Tuesday, July 3, 2018

Promoting Books In An Era Of Ignorance

The world of merit, knowledge, and experience has given way to a world of ego, opinion, and baseless claims.  It’s everywhere – ignorance, flash, and bluster rule our society.

Let’s look at each of these more closely, first to see the role they play in creating our Era of Ignorance, and how it impacts one’s ability to promote a book today.

1.      Fake News
This is a very real harm to society, threatening us in ways we don’t fully understand.  Fake news, at its core, is news that’s not true, completely made up.  There are things like The Onion that are blatant satire, putting out ridiculous stories as a joke.  That’s just comedy, brilliantly done.  But then you have entities or countries or people putting out false stories with the hope of swaying public opinion, inspiring an action, or persuading people to buy something.  You also have established media, such as MSNBC or FOX slanting the news, allowing an obvious political bias to color what gets reported and how it is reported.  This is problematic.

2.      Opinion As Fact
Consumers are mixing up editorials with news reporting.  The lines are blurring between the two.

3.      President Trump
Love or loathe him, you must admit he’s a liar and a spin artist.  All presidents are not fully truthful, but he’s taken the art of bullshit to new levels, blatantly saying things that aren’t true, never happened, or were never said by those he quotes.  Further, he calls legitimate news sources “fake news,” undermining the ability of what needs to be a foundation for news reporting.

4.      Traditional Media On A Shoestring Budget
Traditional media is hurting.  Fewer ad dollars and fewer readers/viewers/listeners means less editorial coverage and less influence on America.  If a newspaper is half the size it used to be, and there are fewer papers than a decade ago, and a greater percentage of the pages have ads, and they lack the resources to fully fund a credentialed staff like they used to, fewer stories get covered, fewer pieces are deeply edited and fact-checked, and the paper takes on a less significant role in community affairs.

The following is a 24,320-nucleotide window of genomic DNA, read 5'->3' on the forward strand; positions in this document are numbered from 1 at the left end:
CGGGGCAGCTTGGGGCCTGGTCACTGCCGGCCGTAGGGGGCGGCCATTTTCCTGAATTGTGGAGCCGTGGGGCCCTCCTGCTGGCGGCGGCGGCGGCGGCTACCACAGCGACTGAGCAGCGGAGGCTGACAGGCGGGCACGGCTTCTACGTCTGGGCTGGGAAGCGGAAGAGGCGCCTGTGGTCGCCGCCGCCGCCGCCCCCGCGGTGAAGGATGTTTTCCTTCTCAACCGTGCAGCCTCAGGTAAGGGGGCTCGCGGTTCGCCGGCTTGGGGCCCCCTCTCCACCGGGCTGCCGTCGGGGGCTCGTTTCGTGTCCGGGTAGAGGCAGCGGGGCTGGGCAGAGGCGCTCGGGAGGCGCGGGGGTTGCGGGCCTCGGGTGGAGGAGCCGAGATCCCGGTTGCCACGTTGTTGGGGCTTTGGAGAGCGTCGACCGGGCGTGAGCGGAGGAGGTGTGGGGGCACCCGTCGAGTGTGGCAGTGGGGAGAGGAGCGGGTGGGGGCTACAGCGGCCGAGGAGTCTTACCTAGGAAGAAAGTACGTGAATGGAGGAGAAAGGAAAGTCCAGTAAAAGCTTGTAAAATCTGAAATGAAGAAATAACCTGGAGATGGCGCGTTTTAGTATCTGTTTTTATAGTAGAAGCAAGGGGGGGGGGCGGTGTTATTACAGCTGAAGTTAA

5.      Social Media
The power of social media can be amazing, but it is unchecked.  It lacks standards.  Anyone at any time can post something and potentially shape it with large numbers of people.  It could be a complete lie.  It can be an opinion presented as fact.  It can be a misinterpretation of facts.  It could be something that threatens others.  Many people don’t want a filter or editor for the Internet – and they certainly don’t trust Facebook, Twitter, or Google to dictate standards of conduct and communication.  For now, social media feeds our ignorance as much as it informs and educates.

6.      A Lack Of Gatekeepers
Society is focused on individual expression.  You want to blog your views, podcast your experiences, tweet your theories, or Instagram your fantasies, go right ahead.  People make their own movies, produce their own music, and do things that a generation ago was left to a handful of powerful firms that set standards that sometimes left certain groups or viewpoints out in the cold.  But we need a parent, a librarian, or a leading authority to give us a standard of some kind. 

7.      Conspiracy Theories On Everything
It’s good to question authority and the world we live in.  Inquiry is healthy.  Be curious.  But what happens when everything is questioned, even with video, eye witnesses, and documented proof, such as some of the mass school shootings?  Conspiracy nuts throw everything into question, seeding doubt when none should exist.

8.      Not Questioning Enough
We need to look more closely at the motives behind the information shared with us. Is it influenced by advertisers and sponsors?  Is the writer-poster-reporter biased?  What’s not being said or shown that would add depth to a story?